Rather than keeping all this to myself, I see it as a good moment to collect and share these valuable answers and opinions.


Both professionals and enthusiasts could have a better understanding of the most basic element of wines: its origin. Not just about the facts and figures (those you can look up), the rootstocks and variety, but especially about the location and the very specific conditions that make each wine unique. The latter mainly involving the personal part, the community, family & friendship stories that give the wine its full glory, enhance its flavor just a tad more.

This kind of stories are what makes a wine speak, these are the stories that you usually hear when visiting one of the wineries and when you have a chance to get close and personal with the winemaker. Something I hope you will experience reading the personal and in-depth stories in the rootstocks newsletters.

About that trip

So what was that trip that was the tipping point to create rootstocks?

Last June (2019) I traveled to the South of Brazil, to Bento Gonçalves in Vale do Vinhedos (Valley of the Vineyards). I make that trip about once/twice every two years. The area is special to me on multiple levels: It hosts one of our dear business relations for over 20 years; Due to its Italian immigrant history the food and the wine is amazing; It resembles the Italian Dolomiti (only greener) and… Well, this is the part where I have to disclose I have Italian roots myself (my mother) and already the first time I visited Bento I felt like coming home. The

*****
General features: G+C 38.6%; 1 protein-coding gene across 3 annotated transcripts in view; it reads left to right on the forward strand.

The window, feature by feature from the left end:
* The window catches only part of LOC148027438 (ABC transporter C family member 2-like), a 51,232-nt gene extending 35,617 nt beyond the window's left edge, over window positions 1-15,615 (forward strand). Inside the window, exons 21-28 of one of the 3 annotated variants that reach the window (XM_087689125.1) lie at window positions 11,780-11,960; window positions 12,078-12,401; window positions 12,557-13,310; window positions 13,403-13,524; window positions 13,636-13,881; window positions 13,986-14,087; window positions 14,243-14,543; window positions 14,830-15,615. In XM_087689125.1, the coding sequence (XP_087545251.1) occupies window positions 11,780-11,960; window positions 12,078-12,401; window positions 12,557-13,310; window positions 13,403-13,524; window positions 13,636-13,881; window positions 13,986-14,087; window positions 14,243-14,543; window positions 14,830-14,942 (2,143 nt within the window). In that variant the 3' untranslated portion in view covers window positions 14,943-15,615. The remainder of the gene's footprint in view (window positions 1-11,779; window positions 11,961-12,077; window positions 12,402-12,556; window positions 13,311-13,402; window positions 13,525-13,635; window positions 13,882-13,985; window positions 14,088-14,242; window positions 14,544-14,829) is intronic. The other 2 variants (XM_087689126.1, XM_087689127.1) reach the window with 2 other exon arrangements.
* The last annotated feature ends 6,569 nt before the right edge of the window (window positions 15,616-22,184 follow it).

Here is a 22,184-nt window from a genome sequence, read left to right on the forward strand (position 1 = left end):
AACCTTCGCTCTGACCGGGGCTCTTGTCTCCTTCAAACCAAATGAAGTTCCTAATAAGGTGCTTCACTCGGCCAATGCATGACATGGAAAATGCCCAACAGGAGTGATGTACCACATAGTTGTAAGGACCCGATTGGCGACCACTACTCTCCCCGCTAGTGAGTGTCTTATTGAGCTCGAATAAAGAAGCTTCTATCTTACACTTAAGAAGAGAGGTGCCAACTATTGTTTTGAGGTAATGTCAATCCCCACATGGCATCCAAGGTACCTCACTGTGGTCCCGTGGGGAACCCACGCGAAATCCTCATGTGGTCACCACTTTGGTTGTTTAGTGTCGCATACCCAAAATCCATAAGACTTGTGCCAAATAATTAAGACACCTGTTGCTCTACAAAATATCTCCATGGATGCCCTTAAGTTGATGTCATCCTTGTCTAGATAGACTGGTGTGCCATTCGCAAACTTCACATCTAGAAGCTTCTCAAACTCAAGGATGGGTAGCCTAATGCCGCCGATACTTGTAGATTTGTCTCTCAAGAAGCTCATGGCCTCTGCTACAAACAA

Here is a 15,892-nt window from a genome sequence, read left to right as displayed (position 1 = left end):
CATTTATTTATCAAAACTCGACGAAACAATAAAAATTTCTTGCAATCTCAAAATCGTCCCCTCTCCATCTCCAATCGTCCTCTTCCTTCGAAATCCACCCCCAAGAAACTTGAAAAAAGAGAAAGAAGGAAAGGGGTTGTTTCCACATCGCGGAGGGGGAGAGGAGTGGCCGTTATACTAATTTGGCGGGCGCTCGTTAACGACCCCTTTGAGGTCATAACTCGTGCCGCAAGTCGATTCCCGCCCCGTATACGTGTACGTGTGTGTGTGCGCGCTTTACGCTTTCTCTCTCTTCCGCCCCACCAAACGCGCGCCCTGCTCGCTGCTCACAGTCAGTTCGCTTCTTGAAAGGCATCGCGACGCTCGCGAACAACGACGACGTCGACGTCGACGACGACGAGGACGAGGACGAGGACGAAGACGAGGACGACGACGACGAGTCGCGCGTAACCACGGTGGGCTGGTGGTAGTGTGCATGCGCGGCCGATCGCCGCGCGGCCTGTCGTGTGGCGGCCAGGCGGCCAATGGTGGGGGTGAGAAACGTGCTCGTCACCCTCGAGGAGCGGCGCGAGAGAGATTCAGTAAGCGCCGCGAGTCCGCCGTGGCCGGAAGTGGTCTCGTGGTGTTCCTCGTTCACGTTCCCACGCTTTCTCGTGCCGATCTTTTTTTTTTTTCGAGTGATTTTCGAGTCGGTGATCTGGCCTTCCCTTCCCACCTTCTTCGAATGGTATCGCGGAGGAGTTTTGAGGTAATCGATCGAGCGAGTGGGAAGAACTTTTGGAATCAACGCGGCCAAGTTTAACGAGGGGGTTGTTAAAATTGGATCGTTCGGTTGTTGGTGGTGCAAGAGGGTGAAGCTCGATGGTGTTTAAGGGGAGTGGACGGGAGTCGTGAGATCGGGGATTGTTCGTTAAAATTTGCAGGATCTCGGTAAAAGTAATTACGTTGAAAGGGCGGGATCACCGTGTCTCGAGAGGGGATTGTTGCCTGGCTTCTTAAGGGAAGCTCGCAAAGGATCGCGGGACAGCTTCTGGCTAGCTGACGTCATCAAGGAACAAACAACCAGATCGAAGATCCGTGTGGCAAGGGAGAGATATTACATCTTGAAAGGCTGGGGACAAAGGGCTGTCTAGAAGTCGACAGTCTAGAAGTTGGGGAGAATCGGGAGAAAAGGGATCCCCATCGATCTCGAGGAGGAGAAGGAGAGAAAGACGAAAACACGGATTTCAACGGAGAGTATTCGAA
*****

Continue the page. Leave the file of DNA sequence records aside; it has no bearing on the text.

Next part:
people, the food… Oh the food! Once I spent 1 week there and came back 5
pounds heavier. Too good.

But we were talking about that trip. From Bento Gonçalves I went to Porto Alegre (still Brazil) and took a night bus to Santana do Livramento / Rivera on the border with Uruguay. Arriving in the morning was the start of 24 hours getting submerged in a world of Tannat, wine-making, wine-tasting, seeing the production process of sparkling wine, learning about yeast, seeing the different wine cellars, understanding more about terroir… and lots and lots of talking about legacy, family business, evolution of the consumers, the future of wine business and trends that may change that.